Lowndesboro, AL. 12/7/2015. On March 25, 1965, Viola Liuzzo and Leroy Moton, a 19-year-old local black activist, headed to Montgomery, Alabama to pick up the last group of demonstrators waiting to return to Selma. At 7:37pm, while stopped at a traffic light in front of the Edmund Pettus Bridge in Selma, they were spotted by four Klansmen, who were, according to the testimony from one of the Klansmen, had spent the day seeking an opportunity to kill Martin Luther King.
When they saw Liuzzo, who was white, driving a car with Michigan plates after dark with a black man in her passenger seat, they decided to attack them instead. The Klansmen hoped that this would send a clear message about white supremacy to northern whites, southern blacks, and like-minded liberals. Engaging Liuzzo in a high-speed chase on Highway 80, they pulled alongside her car about 20 miles outside of Selma and fired. Liuzzo was killed instantly and Moton, covered in her blood, escaped by pretending to be dead.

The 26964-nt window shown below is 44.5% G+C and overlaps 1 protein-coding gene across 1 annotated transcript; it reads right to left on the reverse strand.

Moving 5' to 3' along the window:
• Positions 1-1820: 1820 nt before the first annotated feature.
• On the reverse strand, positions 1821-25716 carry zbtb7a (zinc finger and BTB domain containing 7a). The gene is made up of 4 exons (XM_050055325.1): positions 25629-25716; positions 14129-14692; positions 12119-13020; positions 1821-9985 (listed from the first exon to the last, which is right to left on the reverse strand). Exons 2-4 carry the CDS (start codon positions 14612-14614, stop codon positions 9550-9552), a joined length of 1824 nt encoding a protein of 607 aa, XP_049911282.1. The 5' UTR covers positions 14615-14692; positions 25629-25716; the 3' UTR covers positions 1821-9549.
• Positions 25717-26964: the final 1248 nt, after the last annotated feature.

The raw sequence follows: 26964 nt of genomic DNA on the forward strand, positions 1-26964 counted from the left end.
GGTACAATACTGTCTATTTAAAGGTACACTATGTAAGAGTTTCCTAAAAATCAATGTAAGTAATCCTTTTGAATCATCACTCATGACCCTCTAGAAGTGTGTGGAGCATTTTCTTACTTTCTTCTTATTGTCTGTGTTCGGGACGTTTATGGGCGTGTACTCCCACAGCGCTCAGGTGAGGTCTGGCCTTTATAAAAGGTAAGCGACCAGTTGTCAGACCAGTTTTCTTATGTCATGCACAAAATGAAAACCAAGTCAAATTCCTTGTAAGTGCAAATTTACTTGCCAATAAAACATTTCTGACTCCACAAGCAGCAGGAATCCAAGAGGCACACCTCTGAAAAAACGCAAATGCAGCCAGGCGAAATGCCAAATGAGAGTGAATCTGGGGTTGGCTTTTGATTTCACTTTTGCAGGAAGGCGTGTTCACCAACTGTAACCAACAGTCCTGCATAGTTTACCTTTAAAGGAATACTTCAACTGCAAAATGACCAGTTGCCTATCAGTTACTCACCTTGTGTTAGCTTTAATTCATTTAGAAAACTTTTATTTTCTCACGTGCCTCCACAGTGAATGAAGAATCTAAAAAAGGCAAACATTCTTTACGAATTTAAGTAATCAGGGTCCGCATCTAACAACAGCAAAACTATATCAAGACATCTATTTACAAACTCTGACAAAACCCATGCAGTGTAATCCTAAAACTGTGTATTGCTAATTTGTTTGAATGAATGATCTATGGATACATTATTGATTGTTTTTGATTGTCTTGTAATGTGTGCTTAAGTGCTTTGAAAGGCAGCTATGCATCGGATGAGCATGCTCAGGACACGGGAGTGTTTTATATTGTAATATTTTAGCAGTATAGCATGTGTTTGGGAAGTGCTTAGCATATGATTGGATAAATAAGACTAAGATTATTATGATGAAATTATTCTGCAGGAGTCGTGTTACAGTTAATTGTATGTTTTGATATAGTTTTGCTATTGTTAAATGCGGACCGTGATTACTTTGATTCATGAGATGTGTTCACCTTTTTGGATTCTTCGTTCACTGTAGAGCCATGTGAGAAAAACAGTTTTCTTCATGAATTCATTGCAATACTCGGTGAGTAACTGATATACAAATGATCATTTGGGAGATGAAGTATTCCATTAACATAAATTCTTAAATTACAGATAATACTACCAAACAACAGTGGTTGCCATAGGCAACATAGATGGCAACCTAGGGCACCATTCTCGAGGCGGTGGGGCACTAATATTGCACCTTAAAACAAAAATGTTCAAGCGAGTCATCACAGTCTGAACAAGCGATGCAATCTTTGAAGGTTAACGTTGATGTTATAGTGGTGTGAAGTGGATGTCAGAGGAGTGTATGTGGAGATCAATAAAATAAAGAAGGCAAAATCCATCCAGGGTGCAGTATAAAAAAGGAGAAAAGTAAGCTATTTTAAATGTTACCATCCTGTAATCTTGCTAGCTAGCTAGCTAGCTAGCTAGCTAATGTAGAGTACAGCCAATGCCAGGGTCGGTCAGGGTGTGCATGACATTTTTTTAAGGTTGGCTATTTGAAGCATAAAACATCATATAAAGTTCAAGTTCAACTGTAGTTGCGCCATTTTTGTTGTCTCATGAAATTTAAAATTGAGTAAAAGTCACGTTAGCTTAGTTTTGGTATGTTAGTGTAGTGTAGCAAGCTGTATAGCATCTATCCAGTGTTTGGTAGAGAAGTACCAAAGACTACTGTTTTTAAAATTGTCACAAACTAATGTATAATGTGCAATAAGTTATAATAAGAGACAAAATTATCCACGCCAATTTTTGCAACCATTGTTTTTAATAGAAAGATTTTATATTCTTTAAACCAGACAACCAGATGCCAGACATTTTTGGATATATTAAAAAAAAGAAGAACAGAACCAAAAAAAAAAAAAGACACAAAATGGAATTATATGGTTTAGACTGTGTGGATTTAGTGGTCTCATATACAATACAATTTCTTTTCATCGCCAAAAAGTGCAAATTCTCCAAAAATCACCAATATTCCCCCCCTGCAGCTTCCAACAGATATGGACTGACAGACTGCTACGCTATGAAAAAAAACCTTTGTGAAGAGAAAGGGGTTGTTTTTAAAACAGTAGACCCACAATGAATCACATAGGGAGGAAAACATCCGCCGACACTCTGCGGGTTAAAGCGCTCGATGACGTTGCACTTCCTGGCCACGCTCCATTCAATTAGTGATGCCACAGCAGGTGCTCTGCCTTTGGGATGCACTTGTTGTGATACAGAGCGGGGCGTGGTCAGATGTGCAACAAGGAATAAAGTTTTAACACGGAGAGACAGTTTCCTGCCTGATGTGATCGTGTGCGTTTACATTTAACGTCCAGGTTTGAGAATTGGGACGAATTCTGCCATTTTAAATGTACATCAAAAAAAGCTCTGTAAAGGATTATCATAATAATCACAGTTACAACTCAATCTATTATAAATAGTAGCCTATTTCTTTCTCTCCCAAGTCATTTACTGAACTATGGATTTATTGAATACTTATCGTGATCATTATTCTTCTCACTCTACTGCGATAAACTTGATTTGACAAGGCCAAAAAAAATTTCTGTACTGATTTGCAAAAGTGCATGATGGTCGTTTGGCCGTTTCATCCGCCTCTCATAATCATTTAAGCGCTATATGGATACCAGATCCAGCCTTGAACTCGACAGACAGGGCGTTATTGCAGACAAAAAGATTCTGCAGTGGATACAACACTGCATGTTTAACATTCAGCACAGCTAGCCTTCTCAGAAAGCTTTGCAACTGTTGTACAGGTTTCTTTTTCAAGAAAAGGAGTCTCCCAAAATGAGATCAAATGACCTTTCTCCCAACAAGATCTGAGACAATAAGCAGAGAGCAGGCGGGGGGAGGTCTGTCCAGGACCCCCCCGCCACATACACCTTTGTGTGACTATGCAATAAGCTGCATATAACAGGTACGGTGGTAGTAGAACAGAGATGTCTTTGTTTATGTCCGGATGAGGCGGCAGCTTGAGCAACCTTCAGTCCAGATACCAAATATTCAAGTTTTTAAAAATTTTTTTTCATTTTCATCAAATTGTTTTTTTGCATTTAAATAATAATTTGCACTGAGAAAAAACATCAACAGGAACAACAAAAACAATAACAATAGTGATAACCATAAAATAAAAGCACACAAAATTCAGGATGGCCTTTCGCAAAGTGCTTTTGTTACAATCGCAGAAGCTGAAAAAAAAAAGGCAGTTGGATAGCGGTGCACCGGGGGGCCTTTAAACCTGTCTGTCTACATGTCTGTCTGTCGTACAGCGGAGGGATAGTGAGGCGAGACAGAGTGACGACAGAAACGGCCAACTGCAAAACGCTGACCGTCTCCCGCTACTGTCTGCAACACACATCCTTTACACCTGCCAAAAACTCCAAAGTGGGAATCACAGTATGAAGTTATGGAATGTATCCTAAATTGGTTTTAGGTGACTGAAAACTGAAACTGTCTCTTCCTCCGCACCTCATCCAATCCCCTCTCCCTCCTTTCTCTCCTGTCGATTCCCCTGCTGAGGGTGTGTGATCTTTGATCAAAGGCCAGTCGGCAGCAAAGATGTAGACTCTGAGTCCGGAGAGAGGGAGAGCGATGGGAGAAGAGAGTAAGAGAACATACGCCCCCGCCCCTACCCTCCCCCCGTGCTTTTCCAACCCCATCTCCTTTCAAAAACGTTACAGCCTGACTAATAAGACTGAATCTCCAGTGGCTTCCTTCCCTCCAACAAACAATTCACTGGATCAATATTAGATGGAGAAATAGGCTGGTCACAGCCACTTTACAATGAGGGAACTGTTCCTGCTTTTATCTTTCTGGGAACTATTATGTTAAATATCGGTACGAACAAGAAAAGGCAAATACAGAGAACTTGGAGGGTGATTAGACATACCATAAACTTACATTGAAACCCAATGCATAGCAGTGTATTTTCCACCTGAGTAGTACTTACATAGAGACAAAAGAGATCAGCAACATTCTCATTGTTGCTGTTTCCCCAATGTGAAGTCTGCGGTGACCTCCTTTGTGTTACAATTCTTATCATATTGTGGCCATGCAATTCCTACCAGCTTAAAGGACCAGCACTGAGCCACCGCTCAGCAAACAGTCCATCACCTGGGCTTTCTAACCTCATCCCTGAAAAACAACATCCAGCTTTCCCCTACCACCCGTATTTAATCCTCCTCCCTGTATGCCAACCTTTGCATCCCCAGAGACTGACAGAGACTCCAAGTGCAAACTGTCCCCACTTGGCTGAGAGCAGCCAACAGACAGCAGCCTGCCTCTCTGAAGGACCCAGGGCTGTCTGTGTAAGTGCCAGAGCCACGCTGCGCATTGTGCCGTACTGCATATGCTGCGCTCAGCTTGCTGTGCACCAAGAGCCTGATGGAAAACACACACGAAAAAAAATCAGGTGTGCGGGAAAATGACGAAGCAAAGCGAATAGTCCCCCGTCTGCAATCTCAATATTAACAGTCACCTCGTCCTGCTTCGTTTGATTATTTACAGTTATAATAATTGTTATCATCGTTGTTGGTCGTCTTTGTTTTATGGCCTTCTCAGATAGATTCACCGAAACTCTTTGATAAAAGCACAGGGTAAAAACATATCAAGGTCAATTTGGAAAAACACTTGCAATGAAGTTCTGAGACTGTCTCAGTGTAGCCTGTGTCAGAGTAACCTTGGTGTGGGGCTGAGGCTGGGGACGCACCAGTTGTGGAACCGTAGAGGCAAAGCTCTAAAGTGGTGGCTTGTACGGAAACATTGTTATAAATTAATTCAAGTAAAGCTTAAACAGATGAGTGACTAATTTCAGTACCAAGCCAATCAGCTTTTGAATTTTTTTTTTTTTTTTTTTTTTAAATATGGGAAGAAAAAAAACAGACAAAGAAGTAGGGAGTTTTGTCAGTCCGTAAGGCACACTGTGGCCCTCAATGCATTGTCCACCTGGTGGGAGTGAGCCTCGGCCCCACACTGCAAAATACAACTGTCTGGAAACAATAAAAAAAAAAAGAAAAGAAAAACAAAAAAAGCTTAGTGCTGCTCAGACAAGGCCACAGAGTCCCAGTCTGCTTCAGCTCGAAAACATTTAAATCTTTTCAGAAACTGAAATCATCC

The discoloration on the lower portion of the memorial marker is the result of repeated vandalism – one time in particular, a large Confederate flag was painted across the face of the stone in 1997.